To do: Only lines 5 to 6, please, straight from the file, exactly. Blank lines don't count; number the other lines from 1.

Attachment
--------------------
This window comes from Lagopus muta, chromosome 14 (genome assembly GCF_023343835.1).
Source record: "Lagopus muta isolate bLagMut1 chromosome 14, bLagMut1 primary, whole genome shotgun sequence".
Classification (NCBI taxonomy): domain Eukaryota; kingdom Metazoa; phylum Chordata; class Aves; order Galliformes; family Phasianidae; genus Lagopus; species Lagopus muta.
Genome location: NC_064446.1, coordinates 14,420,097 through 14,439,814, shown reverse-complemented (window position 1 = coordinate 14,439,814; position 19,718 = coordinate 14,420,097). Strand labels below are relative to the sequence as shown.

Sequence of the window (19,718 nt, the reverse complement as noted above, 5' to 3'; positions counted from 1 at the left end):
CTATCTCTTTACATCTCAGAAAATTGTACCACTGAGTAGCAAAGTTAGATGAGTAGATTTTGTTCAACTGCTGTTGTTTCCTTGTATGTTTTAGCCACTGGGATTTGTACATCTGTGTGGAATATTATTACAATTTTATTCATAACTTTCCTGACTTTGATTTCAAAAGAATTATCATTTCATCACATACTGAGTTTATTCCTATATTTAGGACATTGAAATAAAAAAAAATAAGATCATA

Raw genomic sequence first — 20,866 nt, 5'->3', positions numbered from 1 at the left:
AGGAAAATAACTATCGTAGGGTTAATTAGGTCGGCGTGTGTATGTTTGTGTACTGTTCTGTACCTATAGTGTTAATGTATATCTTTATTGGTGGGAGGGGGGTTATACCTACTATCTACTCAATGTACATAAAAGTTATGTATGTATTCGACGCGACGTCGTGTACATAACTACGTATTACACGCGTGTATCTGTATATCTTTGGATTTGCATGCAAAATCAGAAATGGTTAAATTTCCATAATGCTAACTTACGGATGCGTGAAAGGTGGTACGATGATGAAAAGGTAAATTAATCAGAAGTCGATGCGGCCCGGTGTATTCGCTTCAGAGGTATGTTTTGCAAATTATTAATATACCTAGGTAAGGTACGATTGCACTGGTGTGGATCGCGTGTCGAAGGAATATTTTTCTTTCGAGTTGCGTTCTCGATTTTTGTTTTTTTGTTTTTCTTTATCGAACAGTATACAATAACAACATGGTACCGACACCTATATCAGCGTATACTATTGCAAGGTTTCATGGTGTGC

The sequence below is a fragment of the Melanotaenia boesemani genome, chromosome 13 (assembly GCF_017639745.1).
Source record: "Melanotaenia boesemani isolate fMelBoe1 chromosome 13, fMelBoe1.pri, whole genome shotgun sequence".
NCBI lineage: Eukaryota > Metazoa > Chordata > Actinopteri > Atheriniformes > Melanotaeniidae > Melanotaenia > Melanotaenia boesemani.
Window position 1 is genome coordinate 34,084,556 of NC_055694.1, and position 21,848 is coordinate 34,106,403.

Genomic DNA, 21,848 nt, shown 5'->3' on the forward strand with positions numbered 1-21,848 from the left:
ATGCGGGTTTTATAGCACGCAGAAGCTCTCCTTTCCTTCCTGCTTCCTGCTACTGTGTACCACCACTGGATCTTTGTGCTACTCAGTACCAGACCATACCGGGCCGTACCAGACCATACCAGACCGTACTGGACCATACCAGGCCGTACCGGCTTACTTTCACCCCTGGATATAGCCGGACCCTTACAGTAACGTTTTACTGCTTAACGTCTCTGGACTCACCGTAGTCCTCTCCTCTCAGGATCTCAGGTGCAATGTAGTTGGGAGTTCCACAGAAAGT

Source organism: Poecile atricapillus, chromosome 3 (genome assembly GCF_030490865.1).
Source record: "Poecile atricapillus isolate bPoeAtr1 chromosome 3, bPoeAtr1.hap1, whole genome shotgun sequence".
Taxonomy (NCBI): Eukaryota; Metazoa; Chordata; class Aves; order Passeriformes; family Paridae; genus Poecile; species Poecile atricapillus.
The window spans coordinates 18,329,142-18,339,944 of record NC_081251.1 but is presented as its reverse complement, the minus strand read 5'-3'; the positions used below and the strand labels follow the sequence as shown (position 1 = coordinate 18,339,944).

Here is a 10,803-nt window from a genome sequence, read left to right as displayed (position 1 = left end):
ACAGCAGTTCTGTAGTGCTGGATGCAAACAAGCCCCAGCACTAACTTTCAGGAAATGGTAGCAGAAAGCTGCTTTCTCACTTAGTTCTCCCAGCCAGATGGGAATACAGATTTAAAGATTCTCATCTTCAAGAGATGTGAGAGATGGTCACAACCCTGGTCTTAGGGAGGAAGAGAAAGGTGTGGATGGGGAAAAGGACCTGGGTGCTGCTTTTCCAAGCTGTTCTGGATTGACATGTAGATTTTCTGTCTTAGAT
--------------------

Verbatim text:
Sequence of the window (19,718 nt, the reverse complement as noted above, 5' to 3'; positions counted from 1 at the left end):
CTATCTCTTTACATCTCAGAAAATTGTACCACTGAGTAGCAAAGTTAGATGAGTAGATTTTGTTCAACTGCTGTTGTTTCCTTGTATGTTTTAGCCACTGGGATTTGTACATCTGTGTGGAATATTATTACAATTTTATTCATAACTTTCCTGACTTTGATTTCAAAAGAATTATCATTTCATCACATACTGAGTTTATTCCTATATTTAGGACATTGAAATAAAAAAAAATAAGATCATA